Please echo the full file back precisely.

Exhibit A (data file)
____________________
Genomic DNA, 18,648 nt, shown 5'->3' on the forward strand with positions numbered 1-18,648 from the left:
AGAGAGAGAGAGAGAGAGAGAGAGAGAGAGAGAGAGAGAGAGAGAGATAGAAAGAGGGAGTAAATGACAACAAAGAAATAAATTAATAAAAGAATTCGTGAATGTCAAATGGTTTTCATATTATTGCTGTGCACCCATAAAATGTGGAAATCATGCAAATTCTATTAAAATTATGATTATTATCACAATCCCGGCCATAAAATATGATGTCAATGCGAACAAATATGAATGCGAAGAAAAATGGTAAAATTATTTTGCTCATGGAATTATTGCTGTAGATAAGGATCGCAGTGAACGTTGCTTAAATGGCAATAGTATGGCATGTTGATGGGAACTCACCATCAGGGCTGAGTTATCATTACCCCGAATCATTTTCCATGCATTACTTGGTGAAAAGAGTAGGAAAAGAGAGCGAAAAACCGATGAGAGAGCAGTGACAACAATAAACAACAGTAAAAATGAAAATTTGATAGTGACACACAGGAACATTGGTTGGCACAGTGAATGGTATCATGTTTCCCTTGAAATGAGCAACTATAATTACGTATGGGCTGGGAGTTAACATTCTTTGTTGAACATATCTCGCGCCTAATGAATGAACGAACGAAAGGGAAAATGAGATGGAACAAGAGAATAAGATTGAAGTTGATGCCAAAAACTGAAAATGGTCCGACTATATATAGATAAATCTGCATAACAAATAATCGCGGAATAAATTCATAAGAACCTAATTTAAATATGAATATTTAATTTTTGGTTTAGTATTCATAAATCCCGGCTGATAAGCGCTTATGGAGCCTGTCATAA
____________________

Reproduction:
Genomic DNA, 18,648 nt, shown 5'->3' on the forward strand with positions numbered 1-18,648 from the left:
AGAGAGAGAGAGAGAGAGAGAGAGAGAGAGAGAGAGAGAGAGAGAGATAGAAAGAGGGAGTAAATGACAACAAAGAAATAAATTAATAAAAGAATTCGTGAATGTCAAATGGTTTTCATATTATTGCTGTGCACCCATAAAATGTGGAAATCATGCAAATTCTATTAAAATTATGATTATTATCACAATCCCGGCCATAAAATATGATGTCAATGCGAACAAATATGAATGCGAAGAAAAATGGTAAAATTATTTTGCTCATGGAATTATTGCTGTAGATAAGGATCGCAGTGAACGTTGCTTAAATGGCAATAGTATGGCATGTTGATGGGAACTCACCATCAGGGCTGAGTTATCATTACCCCGAATCATTTTCCATGCATTACTTGGTGAAAAGAGTAGGAAAAGAGAGCGAAAAACCGATGAGAGAGCAGTGACAACAATAAACAACAGTAAAAATGAAAATTTGATAGTGACACACAGGAACATTGGTTGGCACAGTGAATGGTATCATGTTTCCCTTGAAATGAGCAACTATAATTACGTATGGGCTGGGAGTTAACATTCTTTGTTGAACATATCTCGCGCCTAATGAATGAACGAACGAAAGGGAAAATGAGATGGAACAAGAGAATAAGATTGAAGTTGATGCCAAAAACTGAAAATGGTCCGACTATATATAGATAAATCTGCATAACAAATAATCGCGGAATAAATTCATAAGAACCTAATTTAAATATGAATATTTAATTTTTGGTTTAGTATTCATAAATCCCGGCTGATAAGCGCTTATGGAGCCTGTCATAA